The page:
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Hibernate Caching

kri shan
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Joined: Apr 08, 2004
Posts: 1376
We are using some lookup tables. We decided to use Hiberante caching for reducing database hit. Whether First-level or second-level caching(EHCache) suits our scenario ? Normally caching suits maximim of how many records(without affecting performance) ?
kri shan
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Joined: Apr 08, 2004
Posts: 1376
Any update ???
Nathan Hook
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Joined: Jan 10, 2005
Posts: 81
You will have to determine which type of caching strategy is best for you. We do not know what your system is or what it is doing.

For your second question. There doesn't seem to be any limits set on the number of rows that you can cache.

Link to the Hibernate documentation on Caching:

http://www.hibernate.org/hib_docs/reference/en/html/performance.html

Best of Luck.
kri shan
Ranch Hand

Joined: Apr 08, 2004
Posts: 1376
HI Nathan, For less number of records(not huge volumes of data), which caching(first-level caching or second-level caching) suits ?
Nathan Hook
Ranch Hand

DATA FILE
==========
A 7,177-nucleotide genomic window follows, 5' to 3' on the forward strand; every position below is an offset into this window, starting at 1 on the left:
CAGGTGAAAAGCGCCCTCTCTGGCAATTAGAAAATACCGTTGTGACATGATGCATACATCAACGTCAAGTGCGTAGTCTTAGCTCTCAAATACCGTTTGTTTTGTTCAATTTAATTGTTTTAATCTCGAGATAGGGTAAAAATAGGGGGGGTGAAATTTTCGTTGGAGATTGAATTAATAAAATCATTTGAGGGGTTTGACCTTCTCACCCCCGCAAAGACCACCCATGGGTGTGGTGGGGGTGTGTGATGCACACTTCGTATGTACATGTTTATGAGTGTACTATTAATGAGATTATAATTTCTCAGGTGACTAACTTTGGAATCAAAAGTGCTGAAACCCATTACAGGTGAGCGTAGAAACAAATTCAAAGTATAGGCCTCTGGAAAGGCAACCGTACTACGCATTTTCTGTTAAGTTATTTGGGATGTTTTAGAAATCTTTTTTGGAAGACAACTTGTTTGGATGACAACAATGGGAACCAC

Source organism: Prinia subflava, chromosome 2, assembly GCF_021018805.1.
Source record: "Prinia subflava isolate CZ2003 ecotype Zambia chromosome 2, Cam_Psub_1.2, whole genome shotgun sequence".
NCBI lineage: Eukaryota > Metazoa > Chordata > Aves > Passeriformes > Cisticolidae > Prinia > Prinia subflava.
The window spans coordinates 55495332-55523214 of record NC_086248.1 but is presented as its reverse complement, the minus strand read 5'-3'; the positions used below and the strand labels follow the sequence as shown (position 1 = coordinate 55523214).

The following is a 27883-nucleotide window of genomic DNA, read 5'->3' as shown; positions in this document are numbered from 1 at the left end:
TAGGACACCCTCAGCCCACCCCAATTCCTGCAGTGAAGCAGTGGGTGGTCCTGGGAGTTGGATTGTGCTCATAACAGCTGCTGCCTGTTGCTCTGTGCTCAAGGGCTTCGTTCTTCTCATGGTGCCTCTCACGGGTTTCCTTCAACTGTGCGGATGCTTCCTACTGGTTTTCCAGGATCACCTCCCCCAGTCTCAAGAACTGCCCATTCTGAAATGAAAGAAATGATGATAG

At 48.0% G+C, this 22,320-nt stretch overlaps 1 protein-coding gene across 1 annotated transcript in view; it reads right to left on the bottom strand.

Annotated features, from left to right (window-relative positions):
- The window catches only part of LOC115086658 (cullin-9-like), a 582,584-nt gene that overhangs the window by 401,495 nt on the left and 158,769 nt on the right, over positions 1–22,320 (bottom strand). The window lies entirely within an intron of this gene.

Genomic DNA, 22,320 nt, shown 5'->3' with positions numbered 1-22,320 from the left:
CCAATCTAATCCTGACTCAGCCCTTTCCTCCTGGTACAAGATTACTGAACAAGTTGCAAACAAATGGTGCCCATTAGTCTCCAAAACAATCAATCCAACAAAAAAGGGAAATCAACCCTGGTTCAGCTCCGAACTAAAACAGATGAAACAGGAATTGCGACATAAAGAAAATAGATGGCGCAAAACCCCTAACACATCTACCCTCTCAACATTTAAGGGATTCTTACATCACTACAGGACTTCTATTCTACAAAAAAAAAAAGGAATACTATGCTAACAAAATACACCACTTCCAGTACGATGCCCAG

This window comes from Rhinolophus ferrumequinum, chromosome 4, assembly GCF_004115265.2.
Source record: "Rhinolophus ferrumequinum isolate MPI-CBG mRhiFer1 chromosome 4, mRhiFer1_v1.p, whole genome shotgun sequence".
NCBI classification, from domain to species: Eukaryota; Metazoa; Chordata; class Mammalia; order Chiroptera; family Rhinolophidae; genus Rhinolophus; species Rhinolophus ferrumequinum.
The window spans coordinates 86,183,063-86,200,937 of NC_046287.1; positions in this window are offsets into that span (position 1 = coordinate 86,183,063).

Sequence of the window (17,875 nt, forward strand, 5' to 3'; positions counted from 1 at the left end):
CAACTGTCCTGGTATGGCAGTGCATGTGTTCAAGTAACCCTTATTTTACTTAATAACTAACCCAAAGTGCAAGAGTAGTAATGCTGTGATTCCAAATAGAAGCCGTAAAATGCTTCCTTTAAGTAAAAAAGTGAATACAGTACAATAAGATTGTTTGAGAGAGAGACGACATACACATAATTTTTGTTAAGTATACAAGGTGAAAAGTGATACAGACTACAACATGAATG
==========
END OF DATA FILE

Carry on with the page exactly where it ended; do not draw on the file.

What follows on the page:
Joined: Jan 10, 2005
Posts: 81
Hi Kri,

The difference is when and where the data gets cached.

http://www.devx.com/dbzone/Article/29685/

If you look at the above website and under the Hibernate Caching heading there is a nice explanation of First-level vs. Second-level caching.

First-level attaches the cached data to the session.
Second-level attaches the cached data to the session factory.

So, personally I would recommend using Second-level caching (if you're using the session per request hibernate design pattern). However, there is a price to pay with Second-level caching. The data that is cached will never be updated from the database.

Now, there are a few ways around having stale data in your cache.

1.) Restart your application when there is a change.
2.) Don't use hibernate caching and store the data needed in a static class or singlton and have a way to query the database to update that cached data. (I do not know if there is a way to request hibernate to update its Second-level cache at this time. My guess is requesting a new session factory would do the job, but it does take a while to generate a new session factory.)
3.) Don't cache the data. (Are the database hits causing a perceived slow down on your application? Have you run your code through a profiler to see if the database calls are slowing your application down? etc...) It is not always necessary to cache data from lookup tables. I'm sure some people will disagree, but until there is evidence from a profiler for any type of "speed enhancement" I shy away from programming them myself.

Hope this helps.
[ August 30, 2007: Message edited by: Nathan Hook ]
 
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subject: Hibernate Caching